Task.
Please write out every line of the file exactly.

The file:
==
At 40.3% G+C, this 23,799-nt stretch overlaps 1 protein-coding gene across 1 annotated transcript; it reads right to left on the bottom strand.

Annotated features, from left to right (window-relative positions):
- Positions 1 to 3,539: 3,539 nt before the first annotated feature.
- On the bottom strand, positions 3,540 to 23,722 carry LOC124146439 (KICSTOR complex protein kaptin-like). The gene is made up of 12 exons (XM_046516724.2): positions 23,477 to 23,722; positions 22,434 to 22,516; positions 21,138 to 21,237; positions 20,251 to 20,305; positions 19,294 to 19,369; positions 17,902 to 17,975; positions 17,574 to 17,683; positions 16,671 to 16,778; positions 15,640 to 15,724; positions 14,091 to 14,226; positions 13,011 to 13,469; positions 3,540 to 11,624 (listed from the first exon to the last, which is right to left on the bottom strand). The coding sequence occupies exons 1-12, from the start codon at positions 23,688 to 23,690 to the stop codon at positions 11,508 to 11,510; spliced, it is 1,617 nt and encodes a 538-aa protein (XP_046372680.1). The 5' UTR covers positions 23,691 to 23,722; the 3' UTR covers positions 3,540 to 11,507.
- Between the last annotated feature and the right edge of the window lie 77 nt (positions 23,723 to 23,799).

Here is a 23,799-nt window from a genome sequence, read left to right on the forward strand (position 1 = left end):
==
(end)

At 40.3% G+C, this 23,799-nt stretch overlaps 1 protein-coding gene across 1 annotated transcript; it reads right to left on the bottom strand.

Annotated features, from left to right (window-relative positions):
- Positions 1 to 3,539: 3,539 nt before the first annotated feature.
- On the bottom strand, positions 3,540 to 23,722 carry LOC124146439 (KICSTOR complex protein kaptin-like). The gene is made up of 12 exons (XM_046516724.2): positions 23,477 to 23,722; positions 22,434 to 22,516; positions 21,138 to 21,237; positions 20,251 to 20,305; positions 19,294 to 19,369; positions 17,902 to 17,975; positions 17,574 to 17,683; positions 16,671 to 16,778; positions 15,640 to 15,724; positions 14,091 to 14,226; positions 13,011 to 13,469; positions 3,540 to 11,624 (listed from the first exon to the last, which is right to left on the bottom strand). The coding sequence occupies exons 1-12, from the start codon at positions 23,688 to 23,690 to the stop codon at positions 11,508 to 11,510; spliced, it is 1,617 nt and encodes a 538-aa protein (XP_046372680.1). The 5' UTR covers positions 23,691 to 23,722; the 3' UTR covers positions 3,540 to 11,507.
- Between the last annotated feature and the right edge of the window lie 77 nt (positions 23,723 to 23,799).

Here is a 23,799-nt window from a genome sequence, read left to right on the forward strand (position 1 = left end):